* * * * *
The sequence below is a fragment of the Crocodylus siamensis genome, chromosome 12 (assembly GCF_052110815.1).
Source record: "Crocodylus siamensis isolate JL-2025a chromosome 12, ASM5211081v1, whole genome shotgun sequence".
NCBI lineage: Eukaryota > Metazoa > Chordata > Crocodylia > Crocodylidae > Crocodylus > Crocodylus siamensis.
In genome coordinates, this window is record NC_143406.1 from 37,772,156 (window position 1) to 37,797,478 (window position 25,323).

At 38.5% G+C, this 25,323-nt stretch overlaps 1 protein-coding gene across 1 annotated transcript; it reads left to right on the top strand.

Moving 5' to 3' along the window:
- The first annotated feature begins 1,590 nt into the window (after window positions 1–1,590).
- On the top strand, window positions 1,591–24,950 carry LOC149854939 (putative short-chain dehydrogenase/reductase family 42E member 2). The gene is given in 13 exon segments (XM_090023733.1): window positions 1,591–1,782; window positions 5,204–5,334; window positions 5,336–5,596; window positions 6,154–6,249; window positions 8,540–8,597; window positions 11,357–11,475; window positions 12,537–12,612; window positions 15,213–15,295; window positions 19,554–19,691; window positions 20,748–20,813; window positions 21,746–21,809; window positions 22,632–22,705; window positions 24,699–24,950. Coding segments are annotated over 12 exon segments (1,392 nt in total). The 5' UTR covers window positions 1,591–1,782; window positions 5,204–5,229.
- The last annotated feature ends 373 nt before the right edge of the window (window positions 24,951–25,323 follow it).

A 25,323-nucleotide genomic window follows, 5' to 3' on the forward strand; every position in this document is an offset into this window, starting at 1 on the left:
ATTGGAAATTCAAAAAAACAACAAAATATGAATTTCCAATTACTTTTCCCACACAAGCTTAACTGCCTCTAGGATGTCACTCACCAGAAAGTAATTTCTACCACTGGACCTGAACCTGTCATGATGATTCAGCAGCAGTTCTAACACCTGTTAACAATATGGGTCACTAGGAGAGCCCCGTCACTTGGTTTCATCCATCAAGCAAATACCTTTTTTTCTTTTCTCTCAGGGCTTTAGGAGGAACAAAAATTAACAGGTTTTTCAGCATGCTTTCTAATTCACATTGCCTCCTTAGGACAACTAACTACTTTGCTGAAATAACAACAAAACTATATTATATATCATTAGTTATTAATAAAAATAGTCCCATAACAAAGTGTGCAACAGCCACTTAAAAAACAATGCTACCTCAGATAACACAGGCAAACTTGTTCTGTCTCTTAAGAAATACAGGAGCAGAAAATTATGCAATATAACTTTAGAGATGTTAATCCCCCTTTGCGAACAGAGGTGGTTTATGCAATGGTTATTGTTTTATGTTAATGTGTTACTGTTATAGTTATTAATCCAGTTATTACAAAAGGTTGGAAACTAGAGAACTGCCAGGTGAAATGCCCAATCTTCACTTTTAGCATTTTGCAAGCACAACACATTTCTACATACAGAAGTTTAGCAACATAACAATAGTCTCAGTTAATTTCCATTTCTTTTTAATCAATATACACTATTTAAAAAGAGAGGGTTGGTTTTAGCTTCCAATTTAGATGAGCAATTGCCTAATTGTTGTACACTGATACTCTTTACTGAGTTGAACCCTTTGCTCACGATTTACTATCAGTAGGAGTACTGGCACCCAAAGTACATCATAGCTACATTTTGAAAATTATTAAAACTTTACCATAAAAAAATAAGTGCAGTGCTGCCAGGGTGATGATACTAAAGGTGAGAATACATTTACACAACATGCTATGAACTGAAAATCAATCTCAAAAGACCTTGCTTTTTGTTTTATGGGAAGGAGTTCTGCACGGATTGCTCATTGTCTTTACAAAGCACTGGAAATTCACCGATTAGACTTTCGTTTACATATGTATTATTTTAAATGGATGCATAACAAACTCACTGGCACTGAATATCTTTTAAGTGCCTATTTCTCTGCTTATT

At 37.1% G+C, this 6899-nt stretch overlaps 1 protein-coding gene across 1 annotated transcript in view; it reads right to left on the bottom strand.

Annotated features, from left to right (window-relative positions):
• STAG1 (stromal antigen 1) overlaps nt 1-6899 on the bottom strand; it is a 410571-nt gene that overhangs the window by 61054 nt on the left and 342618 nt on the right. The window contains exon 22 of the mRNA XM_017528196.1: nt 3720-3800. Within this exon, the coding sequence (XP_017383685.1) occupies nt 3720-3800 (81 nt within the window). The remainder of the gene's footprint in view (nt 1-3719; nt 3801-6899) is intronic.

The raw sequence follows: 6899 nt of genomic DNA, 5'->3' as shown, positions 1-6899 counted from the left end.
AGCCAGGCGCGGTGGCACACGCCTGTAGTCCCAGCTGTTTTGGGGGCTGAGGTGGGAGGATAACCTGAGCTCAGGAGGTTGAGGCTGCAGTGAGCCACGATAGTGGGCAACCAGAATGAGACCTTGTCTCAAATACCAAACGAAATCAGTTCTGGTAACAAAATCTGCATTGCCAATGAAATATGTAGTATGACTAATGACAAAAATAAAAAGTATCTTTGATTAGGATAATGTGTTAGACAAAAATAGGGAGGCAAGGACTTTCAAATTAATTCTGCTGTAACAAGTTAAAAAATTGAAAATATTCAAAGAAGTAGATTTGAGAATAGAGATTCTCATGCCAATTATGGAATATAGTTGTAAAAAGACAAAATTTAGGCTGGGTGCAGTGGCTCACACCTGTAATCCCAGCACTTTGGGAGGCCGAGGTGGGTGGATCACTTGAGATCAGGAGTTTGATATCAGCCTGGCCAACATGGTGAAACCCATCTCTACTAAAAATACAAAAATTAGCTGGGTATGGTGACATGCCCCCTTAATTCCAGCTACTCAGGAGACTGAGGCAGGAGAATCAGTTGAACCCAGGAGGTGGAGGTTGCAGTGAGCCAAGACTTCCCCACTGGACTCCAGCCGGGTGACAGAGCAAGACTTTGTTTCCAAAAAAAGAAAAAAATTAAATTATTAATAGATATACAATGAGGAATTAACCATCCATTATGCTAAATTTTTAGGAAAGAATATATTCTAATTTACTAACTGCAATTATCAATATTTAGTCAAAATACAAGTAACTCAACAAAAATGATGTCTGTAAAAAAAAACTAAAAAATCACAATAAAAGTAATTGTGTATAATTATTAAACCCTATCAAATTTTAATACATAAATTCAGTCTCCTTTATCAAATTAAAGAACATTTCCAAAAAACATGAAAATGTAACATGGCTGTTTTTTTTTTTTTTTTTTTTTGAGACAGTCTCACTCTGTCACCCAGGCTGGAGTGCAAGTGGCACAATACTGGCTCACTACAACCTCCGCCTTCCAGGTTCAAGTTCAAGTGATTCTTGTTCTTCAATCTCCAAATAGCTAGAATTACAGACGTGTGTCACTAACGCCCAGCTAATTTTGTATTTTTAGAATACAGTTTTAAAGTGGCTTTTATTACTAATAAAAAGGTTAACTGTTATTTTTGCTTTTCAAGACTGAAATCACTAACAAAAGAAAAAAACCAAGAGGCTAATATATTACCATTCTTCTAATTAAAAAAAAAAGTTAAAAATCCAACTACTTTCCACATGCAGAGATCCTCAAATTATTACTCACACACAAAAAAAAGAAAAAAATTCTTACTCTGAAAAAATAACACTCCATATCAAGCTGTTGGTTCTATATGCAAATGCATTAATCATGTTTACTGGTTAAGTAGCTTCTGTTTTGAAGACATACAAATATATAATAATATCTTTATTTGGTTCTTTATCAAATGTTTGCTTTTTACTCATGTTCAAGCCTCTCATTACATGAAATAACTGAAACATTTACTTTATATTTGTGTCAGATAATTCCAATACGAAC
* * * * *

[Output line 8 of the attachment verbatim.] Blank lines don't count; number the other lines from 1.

- On the top strand, window positions 1,591–24,950 carry LOC149854939 (putative short-chain dehydrogenase/reductase family 42E member 2). The gene is given in 13 exon segments (XM_090023733.1): window positions 1,591–1,782; window positions 5,204–5,334; window positions 5,336–5,596; window positions 6,154–6,249; window positions 8,540–8,597; window positions 11,357–11,475; window positions 12,537–12,612; window positions 15,213–15,295; window positions 19,554–19,691; window positions 20,748–20,813; window positions 21,746–21,809; window positions 22,632–22,705; window positions 24,699–24,950. Coding segments are annotated over 12 exon segments (1,392 nt in total). The 5' UTR covers window positions 1,591–1,782; window positions 5,204–5,229.